How static extracts solventless cannabis oil from vapour

Static electricity is a common subatomic force less frequented in cannabis extraction. Traditionally, there are charas and vital upgrades to the ancient art of dry sieving. More recently, however, static electricity is being used to rapidly extract cannabis oil out of vapour in a modern piece of equipment. And while both techniques are solventless, one method instantly produces a decarboxylated fraction of oil. But are Vapor Static extracts truly more versatile than the collection of pure heads?

Recently, some use regular vaporization to extract cannabis flower or hemp biomass. One company stated they base their Hot Air extraction process on classic vaporizers — notably the Volcano. Of course, the process is not without unattractive problems. Two decades earlier, GW Pharmaceuticals failed to extract cannabinoids using hot air. They resorted instead to CO2 and ethanol. For Boulder Creek Technologies to retrieve any results, static electricity took a lot of credit.

A concentrate extracted with the Vapor Static machine. Do you think the amber hue is an indication of degradation or pure sugar-free crude?

What about CBN?

When heat is involved, so is molecular change. Following this, heat will change the components of cannabis buds or hemp biomass. CBN, for example, is an oxidation product of THC. That said, plants don’t actually produce THC; instead, nature produces THCa. Accordingly, a balancing act between temperature and time must occur to turn (decarb) THCa into THC without instead causing oxidation. Oxygen breaks THC down even further into CBN.

The current system is patented and exclusively claims CBD and hemp biomass in the intellectual property, instead of THC. Although data for THC Vapor Static extraction is in the works, this is not available at this time. And unlike THC, hemp oil and CBD instead oxidize into CBC, CBL, or red quinone counterparts. Oxygen can, however, be engineered out of the system to avoid this type of degradation.

Props to static, a vapor vehicle

Another key to avoiding degradation and the creation of unwanted compounds while heating cannabinoids acids is efficient timing. Beyond this, equipment manufacturers can avoid high temperatures processes. Counterintuitively, Boulder Creek Technologies overcame the issue of time and boldly chose to work with heat. Static electricity, used in clever dry sifting techniques, was their choice to pull the vapour into condenser tubes rapidly enough to avoid oxidation.

Contrary to some beliefs surrounding dry sifting, though, static electricity does not attract or pick up cannabinoids. The reason is that trichome heads hold a negative charge and stick to surfaces that accept electrons, such as latex gloves. In a Vapor Static system, the electromagnetic field creates a subatomic stream that traps and quickly carries the vapour across compartments within the extraction machine instead.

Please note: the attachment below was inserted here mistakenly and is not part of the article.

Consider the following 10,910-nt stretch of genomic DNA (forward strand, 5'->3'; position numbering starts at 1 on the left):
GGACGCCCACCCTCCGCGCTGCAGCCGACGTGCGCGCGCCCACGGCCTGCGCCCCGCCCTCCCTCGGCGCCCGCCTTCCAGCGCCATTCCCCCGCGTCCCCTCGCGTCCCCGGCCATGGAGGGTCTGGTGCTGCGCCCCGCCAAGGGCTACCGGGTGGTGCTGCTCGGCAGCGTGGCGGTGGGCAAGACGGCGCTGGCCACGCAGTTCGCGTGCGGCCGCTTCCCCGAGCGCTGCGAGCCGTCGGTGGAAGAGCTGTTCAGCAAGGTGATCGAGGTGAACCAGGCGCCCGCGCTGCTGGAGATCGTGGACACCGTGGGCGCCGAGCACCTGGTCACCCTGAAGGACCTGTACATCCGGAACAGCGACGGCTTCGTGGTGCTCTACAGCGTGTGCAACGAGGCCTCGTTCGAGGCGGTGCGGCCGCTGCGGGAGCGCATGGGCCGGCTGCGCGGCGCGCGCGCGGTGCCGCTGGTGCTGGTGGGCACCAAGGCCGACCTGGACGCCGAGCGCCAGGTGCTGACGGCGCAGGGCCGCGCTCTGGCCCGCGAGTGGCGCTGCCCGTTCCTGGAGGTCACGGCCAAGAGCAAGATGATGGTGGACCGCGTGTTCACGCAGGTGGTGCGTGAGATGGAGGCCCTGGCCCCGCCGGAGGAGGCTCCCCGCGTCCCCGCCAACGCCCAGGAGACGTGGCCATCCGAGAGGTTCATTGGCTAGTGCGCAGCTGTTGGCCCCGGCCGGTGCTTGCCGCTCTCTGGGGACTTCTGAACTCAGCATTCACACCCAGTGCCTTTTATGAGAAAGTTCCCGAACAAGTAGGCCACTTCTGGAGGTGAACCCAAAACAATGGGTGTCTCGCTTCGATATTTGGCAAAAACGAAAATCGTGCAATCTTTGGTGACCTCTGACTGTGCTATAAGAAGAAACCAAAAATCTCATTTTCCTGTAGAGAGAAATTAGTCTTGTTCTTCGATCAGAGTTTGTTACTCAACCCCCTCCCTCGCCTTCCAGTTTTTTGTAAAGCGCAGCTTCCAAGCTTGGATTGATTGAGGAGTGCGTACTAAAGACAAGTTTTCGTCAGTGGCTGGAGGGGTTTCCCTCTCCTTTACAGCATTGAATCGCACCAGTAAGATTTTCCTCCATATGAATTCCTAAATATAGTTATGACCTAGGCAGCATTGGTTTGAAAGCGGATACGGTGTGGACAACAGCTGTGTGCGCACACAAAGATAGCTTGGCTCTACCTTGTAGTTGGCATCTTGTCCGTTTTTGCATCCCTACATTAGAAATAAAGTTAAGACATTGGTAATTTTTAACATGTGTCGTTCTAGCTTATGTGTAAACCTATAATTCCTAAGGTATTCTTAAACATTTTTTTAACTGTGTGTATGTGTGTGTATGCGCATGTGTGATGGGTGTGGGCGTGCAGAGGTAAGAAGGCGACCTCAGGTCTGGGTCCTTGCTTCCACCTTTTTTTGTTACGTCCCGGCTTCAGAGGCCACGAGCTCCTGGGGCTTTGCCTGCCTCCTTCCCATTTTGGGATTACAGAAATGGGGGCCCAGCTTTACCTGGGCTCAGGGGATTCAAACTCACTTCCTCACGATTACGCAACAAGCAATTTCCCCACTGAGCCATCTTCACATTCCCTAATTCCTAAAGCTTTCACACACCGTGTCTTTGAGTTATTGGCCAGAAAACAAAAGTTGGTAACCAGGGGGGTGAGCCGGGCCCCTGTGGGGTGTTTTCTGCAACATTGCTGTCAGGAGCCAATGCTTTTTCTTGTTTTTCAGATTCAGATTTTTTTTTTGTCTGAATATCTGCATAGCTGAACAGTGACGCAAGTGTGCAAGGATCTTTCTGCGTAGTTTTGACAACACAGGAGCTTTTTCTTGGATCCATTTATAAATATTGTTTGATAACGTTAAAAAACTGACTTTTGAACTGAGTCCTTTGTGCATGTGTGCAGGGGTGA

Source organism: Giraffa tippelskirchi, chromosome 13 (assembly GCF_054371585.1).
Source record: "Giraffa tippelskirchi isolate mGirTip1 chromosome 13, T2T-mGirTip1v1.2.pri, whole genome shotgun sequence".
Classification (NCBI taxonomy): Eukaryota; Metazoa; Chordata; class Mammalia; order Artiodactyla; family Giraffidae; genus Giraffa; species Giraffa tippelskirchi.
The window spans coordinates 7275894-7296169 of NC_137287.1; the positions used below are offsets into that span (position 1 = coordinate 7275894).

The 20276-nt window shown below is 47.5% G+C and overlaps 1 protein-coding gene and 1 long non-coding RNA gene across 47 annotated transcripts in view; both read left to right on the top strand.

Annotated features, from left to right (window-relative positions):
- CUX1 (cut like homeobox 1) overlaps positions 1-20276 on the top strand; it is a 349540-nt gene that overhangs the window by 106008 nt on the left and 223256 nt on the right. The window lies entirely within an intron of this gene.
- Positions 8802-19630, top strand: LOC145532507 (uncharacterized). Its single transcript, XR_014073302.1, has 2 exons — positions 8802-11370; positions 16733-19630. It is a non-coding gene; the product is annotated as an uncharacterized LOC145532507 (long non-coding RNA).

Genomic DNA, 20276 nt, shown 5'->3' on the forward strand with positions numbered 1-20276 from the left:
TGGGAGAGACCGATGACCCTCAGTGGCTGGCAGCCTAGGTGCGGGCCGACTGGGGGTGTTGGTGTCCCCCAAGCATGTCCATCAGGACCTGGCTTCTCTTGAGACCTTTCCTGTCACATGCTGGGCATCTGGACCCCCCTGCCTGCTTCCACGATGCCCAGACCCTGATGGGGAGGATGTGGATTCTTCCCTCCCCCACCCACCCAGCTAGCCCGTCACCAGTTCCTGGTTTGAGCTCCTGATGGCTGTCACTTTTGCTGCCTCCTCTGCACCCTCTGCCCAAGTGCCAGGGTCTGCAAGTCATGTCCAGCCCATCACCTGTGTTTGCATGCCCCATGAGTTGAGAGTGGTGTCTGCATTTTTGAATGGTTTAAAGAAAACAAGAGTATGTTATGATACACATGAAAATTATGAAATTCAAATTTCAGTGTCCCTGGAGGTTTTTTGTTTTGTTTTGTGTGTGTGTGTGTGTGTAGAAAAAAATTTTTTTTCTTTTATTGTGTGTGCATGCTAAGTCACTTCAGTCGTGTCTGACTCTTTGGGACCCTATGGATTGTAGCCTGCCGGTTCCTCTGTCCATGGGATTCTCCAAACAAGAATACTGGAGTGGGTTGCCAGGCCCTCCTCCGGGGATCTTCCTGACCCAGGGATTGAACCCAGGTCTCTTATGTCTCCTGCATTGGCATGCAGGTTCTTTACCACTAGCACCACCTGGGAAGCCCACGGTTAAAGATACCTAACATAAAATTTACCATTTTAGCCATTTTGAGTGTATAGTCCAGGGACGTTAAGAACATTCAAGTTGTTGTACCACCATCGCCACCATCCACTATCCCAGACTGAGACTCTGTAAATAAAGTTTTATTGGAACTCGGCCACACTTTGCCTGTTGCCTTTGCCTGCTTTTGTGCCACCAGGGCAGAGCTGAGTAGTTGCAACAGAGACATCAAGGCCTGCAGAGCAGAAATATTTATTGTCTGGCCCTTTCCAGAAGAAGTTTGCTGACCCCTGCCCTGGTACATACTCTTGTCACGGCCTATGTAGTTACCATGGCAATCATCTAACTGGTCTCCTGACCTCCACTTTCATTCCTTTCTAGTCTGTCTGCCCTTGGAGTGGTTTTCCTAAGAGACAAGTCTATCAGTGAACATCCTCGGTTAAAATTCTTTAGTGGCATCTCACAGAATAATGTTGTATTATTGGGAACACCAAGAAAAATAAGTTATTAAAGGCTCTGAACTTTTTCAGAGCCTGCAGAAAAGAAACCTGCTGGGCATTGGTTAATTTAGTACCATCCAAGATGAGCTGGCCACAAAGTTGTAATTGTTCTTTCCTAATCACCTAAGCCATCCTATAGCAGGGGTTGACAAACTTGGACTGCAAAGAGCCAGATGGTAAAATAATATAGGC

An electrostatic precipitator produces a laminar flow regime that acts like a vehicle more than a magnet. Before entering the precipitator, though, the vapour is separated in a cyclone and then wet scrubbed.

A Vapor Static Extraction machine. Photo by Boulder Creek Technologies.

A vapor or an aerosol?

Amara Hazelwood at Boulder Creek Technologies says at nearly regular atmosphere Vapour Static systems turn cannabinoids into a gas phase; the system is supposed to vaporize phytocompounds without degrading THC or burning the original material.

In a regular vaporizer, THCa decarboxylates and turns into liquid microdroplets (an aerosol) of THC. Essentially, cannabinoids vaporize at too high of a temperature, and so they stay in a liquid phase in a vape. In fact, the true boiling point of THC cannot be determined beyond mathematical estimates. The reason is that cannabinoids fall apart and degrade below their boiling point at sea level.

The Vapor Static system operates at a very light vacuum – close to atmospheric conditions. This vacuum is nowhere close to what you would expect from a distillation system.

Arama Hazelwood, Chemical Engineer at Boulder Creek Technologies.

Metal-cannabinoid salts can also be produced via an ionic reaction when vaporizing cannabis oil but mostly due to faulty vaporizer components. (2) Unfortunately, however, these salts simply show up as regular cannabinoids on common lab tests. That said, hot air extraction is allegedly free of heavy metals according to data by Boulder Creek.

A winterized short path distillate of Vapor Static extracted cannabis oil by Boulder Creek Technologies.
A winterized short path distillate of Vapor Static extracted cannabis oil by Boulder Creek Technologies.

A crude choice for solventless

Thin-film or short path distillations are frequent choices for cleaning up crude cannabis and hemp oil. Hot air extracted oils are no exception. The final product is allegedly good for smoking and vaporizing. That said, the advertisement for crude, solventless oil is for post-processing via distillation. For example, gear pumps help separate and push fractions of oil through thin film setups, and these pumps work well with a sugar-free oil.

Title photo by Fir0002|Flagstaffotos courtesy of Wikimedia.


  1. US10,974,164
  2. McDaniel, C., Mallampati, S. R., & Wise, A. (2021). Metals in Cannabis Vaporizer Aerosols: Sources, Possible Mechanisms, and Exposure Profiles. Chemical research in toxicology34(11), 2331–2342.

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